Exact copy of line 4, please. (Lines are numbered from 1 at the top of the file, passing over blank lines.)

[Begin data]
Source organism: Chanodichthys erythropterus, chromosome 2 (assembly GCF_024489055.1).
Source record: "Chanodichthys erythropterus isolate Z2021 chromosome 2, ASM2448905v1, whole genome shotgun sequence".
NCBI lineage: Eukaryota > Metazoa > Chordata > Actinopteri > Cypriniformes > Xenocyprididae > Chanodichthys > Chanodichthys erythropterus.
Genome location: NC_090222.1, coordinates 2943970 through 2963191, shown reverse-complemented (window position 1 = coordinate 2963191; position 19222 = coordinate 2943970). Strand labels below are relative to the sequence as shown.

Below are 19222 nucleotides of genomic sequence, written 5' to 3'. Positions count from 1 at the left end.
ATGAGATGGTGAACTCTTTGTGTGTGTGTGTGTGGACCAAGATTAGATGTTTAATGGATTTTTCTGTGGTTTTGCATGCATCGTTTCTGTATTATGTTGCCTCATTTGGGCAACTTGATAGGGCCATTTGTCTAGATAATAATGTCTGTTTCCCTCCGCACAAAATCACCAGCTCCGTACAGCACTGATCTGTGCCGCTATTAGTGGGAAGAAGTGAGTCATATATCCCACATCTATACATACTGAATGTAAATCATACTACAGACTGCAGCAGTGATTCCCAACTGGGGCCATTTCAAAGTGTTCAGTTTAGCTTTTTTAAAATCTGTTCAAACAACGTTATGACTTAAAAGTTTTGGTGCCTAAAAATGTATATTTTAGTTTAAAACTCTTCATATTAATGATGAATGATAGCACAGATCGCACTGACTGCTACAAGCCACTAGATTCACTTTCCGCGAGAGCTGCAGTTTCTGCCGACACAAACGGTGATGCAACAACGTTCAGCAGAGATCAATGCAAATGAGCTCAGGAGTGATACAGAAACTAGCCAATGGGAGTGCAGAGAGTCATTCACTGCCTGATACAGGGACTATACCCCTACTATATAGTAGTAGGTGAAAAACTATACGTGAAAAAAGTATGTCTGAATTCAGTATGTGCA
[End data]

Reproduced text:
Genome location: NC_090222.1, coordinates 2943970 through 2963191, shown reverse-complemented (window position 1 = coordinate 2963191; position 19222 = coordinate 2943970). Strand labels below are relative to the sequence as shown.